There are few individuals on this Earth who enjoy watching people hurt each other more than I do, a fascination which will someday, no doubt, get me into trouble. For now, I’m in luck, as Theatre Intime opens its 2012-13 season with Rajiv Joseph’s “Gruesome Playground Injuries.” The play tells the disjointed tale of Kayleen and Doug, who meet as children in the nurse’s office and continue to be brought together by the literal and metaphorical injuries of daily life.
The play begs the questions: Why do we hurt ourselves, and why do we keep letting other people hurt us? These questions get examined as we follow Kayleen and Doug in a series of scenes, which progresses in alternating increments of 15 years forward and 10 years backward, tracking both the characters’ physical injuries and their ever-tragic love story.
The title of the play is immediately evocative. As director Laura Gates ’14 says in the director’s note, “The title conveys the competing elements of the play.” These competing elements — comedy and tragedy, healing and hurting, purity and brokenness — give the play its distinctively disturbing and “gruesome” quality.
Unfortunately, however, this production never quite gets gruesome enough. The injuries themselves just do not cut it; in a play that revolves around the literal blood drawn from its characters, I expected to see something viscerally affective. The image of a man with his eye blown out should be disturbing, but instead, that injury is portrayed by a neat bandage with a tidy bloodstain. On an emotional level, the play never shows the characters going through the process of getting injured, and it’s easy to lose interest in a play about two people that start out damaged and stay damaged throughout the performance.
The production also suffers from a few conceptual hang-ups. As called for in the script, the actors perform costume changes, including the makeup that represents their injuries, onstage. These scene transitions offer an interesting opportunity for storytelling which is ultimately unrealized in this production. I wanted something out of these moments, a deeper understanding of the characters’ journeys, their relationship to their injuries or some clue of what was happening in the 10 or 15 years between these scenes, but there just wasn’t anything to see other than two people changing their clothes. It brought the play to a screeching halt every time.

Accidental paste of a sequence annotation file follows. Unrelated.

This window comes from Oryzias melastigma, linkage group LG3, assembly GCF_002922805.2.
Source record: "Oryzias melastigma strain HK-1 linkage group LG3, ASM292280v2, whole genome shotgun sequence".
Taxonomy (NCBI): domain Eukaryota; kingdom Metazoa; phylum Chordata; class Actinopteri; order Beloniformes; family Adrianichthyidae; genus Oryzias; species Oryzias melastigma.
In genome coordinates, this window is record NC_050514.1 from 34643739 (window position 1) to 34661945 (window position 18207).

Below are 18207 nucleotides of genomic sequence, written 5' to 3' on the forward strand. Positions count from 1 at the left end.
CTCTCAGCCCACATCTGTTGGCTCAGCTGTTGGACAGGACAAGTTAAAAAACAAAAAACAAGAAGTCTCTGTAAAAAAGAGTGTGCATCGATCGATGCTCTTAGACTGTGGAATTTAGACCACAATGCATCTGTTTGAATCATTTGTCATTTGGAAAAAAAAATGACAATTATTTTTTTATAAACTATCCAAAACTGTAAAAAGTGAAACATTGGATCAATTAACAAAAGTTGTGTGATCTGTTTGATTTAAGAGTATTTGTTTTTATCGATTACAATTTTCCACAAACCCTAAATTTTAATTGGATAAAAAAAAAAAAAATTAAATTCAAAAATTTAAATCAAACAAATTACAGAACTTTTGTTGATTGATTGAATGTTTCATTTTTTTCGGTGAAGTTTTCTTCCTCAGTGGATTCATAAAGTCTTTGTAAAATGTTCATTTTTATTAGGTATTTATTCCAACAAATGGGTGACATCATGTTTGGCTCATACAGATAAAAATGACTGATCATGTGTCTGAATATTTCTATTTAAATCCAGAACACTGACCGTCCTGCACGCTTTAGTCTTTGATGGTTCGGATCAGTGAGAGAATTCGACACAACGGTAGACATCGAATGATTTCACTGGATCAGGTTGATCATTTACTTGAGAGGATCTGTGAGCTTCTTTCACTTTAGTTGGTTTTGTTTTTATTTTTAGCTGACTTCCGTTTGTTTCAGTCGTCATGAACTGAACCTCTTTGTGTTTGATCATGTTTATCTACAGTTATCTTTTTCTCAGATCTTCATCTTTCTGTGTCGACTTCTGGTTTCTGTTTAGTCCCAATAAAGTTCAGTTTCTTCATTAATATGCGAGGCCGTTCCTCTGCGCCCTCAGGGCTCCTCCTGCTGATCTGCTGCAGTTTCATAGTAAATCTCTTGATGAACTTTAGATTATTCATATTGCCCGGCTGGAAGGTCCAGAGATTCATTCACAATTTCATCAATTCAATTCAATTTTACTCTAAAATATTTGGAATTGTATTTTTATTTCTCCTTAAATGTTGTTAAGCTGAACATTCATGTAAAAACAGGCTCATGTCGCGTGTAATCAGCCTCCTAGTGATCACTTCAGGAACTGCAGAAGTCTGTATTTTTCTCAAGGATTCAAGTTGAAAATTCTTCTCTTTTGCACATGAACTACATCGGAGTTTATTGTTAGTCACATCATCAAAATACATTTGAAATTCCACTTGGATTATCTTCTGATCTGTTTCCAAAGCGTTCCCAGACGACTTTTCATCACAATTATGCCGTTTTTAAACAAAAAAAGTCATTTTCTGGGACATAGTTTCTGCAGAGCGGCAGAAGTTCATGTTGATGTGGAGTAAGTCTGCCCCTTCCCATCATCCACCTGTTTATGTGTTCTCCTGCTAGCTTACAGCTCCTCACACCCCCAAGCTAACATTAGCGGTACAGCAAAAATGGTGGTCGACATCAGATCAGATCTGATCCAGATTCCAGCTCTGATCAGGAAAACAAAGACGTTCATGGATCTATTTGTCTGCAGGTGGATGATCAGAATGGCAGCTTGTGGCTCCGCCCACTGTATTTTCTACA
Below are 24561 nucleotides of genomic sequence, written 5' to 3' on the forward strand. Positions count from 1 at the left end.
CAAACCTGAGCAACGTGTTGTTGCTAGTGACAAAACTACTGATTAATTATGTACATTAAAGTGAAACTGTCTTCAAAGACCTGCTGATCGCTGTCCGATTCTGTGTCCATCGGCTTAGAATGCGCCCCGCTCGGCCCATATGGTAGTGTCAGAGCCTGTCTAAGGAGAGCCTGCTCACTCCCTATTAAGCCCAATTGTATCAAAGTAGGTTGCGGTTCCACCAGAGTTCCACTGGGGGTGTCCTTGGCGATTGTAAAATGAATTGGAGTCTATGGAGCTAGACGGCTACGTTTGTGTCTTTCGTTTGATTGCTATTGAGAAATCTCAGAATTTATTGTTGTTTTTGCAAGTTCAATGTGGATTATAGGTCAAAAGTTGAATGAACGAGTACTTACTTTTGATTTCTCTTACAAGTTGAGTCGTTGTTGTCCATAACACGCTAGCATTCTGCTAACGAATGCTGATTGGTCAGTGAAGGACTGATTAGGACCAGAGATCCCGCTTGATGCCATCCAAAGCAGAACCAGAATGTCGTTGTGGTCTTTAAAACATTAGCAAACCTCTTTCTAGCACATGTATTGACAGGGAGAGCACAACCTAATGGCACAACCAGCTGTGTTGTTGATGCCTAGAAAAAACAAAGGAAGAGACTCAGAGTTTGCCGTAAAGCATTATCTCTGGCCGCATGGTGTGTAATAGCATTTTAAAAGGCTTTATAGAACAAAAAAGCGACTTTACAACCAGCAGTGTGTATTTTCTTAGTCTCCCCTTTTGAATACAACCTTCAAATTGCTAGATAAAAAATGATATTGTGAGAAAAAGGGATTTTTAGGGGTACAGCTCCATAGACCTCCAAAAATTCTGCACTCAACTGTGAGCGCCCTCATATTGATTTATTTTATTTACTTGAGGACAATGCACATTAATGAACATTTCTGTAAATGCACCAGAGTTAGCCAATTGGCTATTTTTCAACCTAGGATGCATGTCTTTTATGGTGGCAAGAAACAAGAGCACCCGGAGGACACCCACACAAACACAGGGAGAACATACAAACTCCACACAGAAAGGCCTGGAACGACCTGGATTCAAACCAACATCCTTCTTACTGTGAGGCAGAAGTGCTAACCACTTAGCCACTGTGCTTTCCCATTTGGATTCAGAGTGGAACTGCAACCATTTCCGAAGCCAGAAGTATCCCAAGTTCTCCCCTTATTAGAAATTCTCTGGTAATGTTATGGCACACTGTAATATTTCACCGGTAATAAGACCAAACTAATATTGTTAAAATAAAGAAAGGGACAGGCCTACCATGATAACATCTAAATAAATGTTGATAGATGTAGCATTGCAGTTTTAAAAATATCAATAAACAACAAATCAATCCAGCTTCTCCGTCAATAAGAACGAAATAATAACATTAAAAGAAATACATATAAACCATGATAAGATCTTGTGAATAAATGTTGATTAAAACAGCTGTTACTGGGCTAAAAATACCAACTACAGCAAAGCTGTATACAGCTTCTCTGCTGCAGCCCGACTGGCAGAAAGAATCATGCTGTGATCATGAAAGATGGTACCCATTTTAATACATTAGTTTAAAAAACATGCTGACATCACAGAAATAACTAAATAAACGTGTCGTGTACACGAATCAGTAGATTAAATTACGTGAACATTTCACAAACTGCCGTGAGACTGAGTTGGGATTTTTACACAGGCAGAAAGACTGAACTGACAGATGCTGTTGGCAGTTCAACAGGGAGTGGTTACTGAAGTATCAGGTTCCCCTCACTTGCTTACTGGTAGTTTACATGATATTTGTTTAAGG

Similarly problematic are set changes, performed by two crew members. Having random bodies on the stage breaks the metatheatrical concept the play centers on — that these two characters control their whole world. In addition, the set changes themselves are about as painfully slow and haphazard as most of the injuries described in the play.
The production is aided, however, by its ever-committed duo of actors, Katherine Ortmeyer ’14 and Brad Wilson ’13, who both rightfully command moments of vulnerability and strength and showcase more than a little bit of comic flair. However, while the acting is honest moment-to-moment, there was a troubling lack of focus. For example, in one scene, Kayleen (Ortmeyer) claims to have been “hardened” by a cocktail of pills to keep her emotionally stable. Yet a few lines later, she chooses to very convincingly and aggressively scream at Doug (Wilson). While believable, this choice completely uncharges the tragic reality of her having been rendered unable to feel and makes the moment anticlimactic later in the scene when he finally gets through to her.
Honorable mentions go all around to the members of the design team. Set, lights and costumes, by Amy Gopinathan ’14, Marissa Applegate ’16 and Annika Bennett ’15, respectively, all work very cooperatively to create a dirtied elegance, accenting the duality of these sullied lives.
Ultimately, “Gruesome Playground Injuries” is worth seeing. It is a wonderful story and a truly unique and interesting piece of theater that will certainly inspire some very interesting post-show discussion or perhaps vicious sadomasochism.
3 out of 5 paws
Pros: Strong performances in a compelling script.
Cons: Scene transitions; not "gruesome" enough.
Sean Drohan is an actor, writer and director on campus. At Theater Intime, he served on the 2011-12 management board and has also directed on the Intime stage. In the spring of 2011, Drohan was featured in the thesis production “Strange Faces,” which featured Wilson.